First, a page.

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European publishers dismayed at the latest changes to the proposed EU copyright reform

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European publishers dismayed at the latest changes to the proposed EU copyright reform

Under scrutiny at the Parliament is the proposal for a new EU copyright reform unveiled by the Commission last October, which introduced an ancillary right for press publishers in relation to the digital use of their content (“neighbouring right” in the Directive’s language). This would be an autonomous right on the digitally published work, independent from the one belonging to the author: publishers would be right holders similarly to producers in the music industry, for example.

In the report from Cachia the “publishers’ right” has been removed and replaced with a “presumption of representation”, which would make it possible for publishers to take legal action against internet platforms when their work is displayed without permission, Politico reports.  

“The European Parliament must realise that our society needs a copyright environment that ensures long-term survival and prosperity of a plural and diverse publishing industry”, said Gerald Grünberger, Chair of the Committee of Directors of WAN-IFRA member associations, and managing director of the Austrian Newspaper Association.

Europe’s leading Newspaper and Magazine Publishers’ Associations EMMA, ENPA, EPC and NME said: “Mrs Comodini has bypassed the fundamental issue that the Commission addressed in their proposal that the law should recognise that publishers own the content they publish and make available. She fails to address the problem, which her own group identified in their position paper, namely, the relationship between news aggregators and search engines. A legal standing through a neighbouring right is more straightforward than her construct which incentivises litigation over negotiation.”

The proponents of the “publisher’s right” argue that it would clearly assign to publishers the ownership of the content they make available online. As a consequence it would incentivise licensing, allowing news publishers to receive a fair compensation from third parties for the use of their work, which would in turn help them continue to finance quality journalism. This solution would also ensure the availability of an actionable right against non-permitted copies or commercial uses.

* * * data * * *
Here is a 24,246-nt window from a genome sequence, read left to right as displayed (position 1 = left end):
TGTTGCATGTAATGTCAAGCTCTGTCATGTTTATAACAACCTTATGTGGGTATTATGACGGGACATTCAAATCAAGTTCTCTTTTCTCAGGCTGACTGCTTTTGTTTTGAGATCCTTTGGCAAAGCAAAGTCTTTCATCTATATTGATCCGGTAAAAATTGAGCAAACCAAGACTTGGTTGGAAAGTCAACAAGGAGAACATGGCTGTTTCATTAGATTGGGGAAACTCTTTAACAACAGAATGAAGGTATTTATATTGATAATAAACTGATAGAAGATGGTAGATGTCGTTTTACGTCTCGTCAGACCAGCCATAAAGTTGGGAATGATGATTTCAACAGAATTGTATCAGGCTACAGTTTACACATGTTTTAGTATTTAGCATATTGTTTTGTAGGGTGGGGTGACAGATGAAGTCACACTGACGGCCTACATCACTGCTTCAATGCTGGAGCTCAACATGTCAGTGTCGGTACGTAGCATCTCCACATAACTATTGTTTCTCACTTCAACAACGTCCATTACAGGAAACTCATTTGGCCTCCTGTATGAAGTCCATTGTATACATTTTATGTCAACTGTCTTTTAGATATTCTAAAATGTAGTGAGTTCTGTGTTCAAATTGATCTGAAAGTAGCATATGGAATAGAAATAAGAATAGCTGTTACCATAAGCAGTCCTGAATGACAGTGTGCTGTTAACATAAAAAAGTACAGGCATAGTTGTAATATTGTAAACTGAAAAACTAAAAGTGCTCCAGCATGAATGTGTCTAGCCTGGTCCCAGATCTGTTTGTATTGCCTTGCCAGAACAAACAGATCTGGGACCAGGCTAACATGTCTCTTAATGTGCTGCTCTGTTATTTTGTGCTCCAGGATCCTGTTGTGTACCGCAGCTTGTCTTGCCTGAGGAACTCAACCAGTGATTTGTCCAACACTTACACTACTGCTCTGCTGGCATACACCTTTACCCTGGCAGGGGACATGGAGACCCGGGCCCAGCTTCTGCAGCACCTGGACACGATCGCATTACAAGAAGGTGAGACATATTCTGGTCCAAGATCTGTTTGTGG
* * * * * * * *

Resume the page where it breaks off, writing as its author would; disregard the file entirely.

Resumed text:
The European publishers associations specify that the recognition of a “publisher’s right” would not impact the possibility for consumers to ”link, share and comment on press publications”, as all regular copyright exceptions “such as those relating to quoting, illustration, research and private copying, etc. will still apply”. 

 “This draft report strongly undermines the European Commission’s goal for a well-functioning market place for copyright as it fails to address the current imbalance between internet platforms on the one hand and publishers on the other”, said Sarah Davis, chairman of News Media Europe’s copyright task force.

Carlo Perrone, President of ENPA said: “Press publishers urge the European Parliament to ensure a clear and unambiguous right for the press like any other creative sectors (cinema, music or broadcasting). This right is an indispensable condition for the sustainability of the press and for the future of journalism in Europe.”

 The current draft will still be further amended by the end of the month, after being debated at the European Parliament’s Legal Affairs Committee. The Parliament is expected to vote on it by the end of the year.



Elena Perotti's picture

Elena Perotti


2017-03-09 16:19

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